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Tying the tangled knot

Last November, I announced that while I supported gay marriage, I did not approve of the ways it was being carried out in Massachusetts, New York, and California. The rogue officials who authorized those marriages in New York and California have been chastised and the weddings annulled, but it's still going strong in Massachusetts.

One of the reasons I opposed the Massachusetts way was that it didn't fully take into account the legal ramifications of such a fundamental change. My thoughts at the time were on the "full faith and credit" clause of the Constitution, which could be used to force other states to recognize marriages they have already voted to deny.

One way that didn't occur to me at the time, though, was taxes.

Jan and Diane are two women who tied the knot last year. Now, they're doing their taxes, and they're finding them burdensome. First, they had to file individual federal returns, because the federal government doesn't recognize them as a couple. Then they had to file a joint return to Massachusetts, which does recognize them as a couple. But they also had to prepare a fourth return -- a "phantom" federal return that they filled out as a couple. They can't file it federally, but they needed it to calculate their state return.

The Boston Globe story is overflowing with sympathy and compassion for these women, and all the other couples caught in this bind. I, however, feel a mild vindictive thrill. This is exactly what you get when you decide to bypass the accepted procedures and policies for making fundamental changes in law and culture, and just bull through what you want.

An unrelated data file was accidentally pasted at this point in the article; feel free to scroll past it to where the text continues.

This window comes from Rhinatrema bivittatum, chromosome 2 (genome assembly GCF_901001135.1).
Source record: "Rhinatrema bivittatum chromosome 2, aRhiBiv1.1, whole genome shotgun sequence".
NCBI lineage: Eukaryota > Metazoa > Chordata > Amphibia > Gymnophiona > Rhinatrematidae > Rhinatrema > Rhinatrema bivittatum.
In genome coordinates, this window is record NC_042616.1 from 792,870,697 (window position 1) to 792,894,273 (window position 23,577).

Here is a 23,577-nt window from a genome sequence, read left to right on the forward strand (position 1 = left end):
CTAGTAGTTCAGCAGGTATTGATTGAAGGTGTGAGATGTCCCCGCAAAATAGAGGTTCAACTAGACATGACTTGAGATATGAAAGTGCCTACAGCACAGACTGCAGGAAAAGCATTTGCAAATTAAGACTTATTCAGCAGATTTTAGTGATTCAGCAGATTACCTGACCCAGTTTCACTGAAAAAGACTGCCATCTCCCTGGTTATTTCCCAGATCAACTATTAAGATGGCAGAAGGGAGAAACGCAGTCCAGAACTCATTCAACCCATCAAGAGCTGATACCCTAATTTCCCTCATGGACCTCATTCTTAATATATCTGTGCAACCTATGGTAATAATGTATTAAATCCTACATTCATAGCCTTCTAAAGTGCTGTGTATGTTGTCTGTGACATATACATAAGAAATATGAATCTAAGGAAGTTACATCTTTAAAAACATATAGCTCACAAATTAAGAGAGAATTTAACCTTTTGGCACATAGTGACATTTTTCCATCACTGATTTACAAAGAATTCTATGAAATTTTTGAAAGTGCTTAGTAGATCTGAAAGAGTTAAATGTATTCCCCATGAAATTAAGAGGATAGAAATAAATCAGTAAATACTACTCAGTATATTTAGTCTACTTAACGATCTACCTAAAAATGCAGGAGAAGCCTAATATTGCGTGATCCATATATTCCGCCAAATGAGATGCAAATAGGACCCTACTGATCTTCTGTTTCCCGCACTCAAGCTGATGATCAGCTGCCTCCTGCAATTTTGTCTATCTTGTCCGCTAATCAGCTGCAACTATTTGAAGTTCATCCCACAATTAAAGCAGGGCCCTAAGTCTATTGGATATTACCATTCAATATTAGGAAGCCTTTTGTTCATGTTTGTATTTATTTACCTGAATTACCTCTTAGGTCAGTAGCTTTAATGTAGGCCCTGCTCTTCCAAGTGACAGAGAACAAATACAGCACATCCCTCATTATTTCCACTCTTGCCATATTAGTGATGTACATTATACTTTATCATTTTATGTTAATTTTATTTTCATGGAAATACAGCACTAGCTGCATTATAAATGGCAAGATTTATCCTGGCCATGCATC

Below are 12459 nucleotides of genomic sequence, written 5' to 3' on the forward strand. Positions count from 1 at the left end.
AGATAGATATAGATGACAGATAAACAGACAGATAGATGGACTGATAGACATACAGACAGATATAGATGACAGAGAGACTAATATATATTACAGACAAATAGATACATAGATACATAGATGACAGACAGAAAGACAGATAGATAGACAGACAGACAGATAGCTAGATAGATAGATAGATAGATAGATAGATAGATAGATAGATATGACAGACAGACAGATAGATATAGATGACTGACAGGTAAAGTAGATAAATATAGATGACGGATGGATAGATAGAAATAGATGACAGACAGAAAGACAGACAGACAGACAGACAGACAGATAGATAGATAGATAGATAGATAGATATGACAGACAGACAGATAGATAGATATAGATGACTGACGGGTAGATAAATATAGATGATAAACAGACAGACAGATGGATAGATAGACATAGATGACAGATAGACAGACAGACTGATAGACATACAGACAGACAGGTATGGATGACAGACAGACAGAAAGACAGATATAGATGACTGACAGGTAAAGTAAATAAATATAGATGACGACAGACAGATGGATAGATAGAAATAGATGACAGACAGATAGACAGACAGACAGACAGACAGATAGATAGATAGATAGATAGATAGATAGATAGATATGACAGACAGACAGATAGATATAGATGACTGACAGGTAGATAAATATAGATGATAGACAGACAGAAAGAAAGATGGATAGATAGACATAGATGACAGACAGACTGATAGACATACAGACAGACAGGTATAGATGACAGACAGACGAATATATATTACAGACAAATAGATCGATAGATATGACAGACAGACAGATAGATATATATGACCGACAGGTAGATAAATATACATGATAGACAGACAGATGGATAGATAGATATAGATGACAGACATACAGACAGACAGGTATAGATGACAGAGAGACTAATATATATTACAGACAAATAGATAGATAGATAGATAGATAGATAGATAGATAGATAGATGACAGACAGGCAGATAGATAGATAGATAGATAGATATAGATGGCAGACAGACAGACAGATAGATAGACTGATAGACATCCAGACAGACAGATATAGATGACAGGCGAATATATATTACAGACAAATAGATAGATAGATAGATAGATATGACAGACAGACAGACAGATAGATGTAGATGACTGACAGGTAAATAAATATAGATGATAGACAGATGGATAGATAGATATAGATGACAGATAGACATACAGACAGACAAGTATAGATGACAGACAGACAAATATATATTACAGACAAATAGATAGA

Jan, Diane, suck it up. You knew -- or should have known -- that this would happen when you decided to take advantage of the Massachusetts Supreme Judicial Court's circumventing of the accepted processes and made their own laws. You made your own marital bed; don't complain if it's a bit lumpier than you would wish.


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Comments (15)

It's not much different tha... (Below threshold)

It's not much different than married couples who live out of state but work in Mass, so should I also "suck it up?"


heh. Sounds like when we m... (Below threshold)

heh. Sounds like when we moved to NC. We had to do up a phantom CA return, even though we had no CA income that year.

All of us need to just suck... (Below threshold)

All of us need to just suck it up! We made our tax law bed, we can't complain that it just gets lumpier and lumpier.

Although its really a State... (Below threshold)

Although its really a States rights vs Federal Rights type of thing.

I agree, they need to suck ... (Below threshold)
Just Me:

I agree, they need to suck it up, but when it comes to taxes, unless you are 16 with no dependants, there isn't anything easy about taxes.

One reason I love living in NH, I don't have to worry about those pesky income taxes.

And just wait until threeso... (Below threshold)
Old Coot:

And just wait until threesomes (and moresomes) are faced with this problem. Heh!

Jay,Just wait and ... (Below threshold)
Justin B: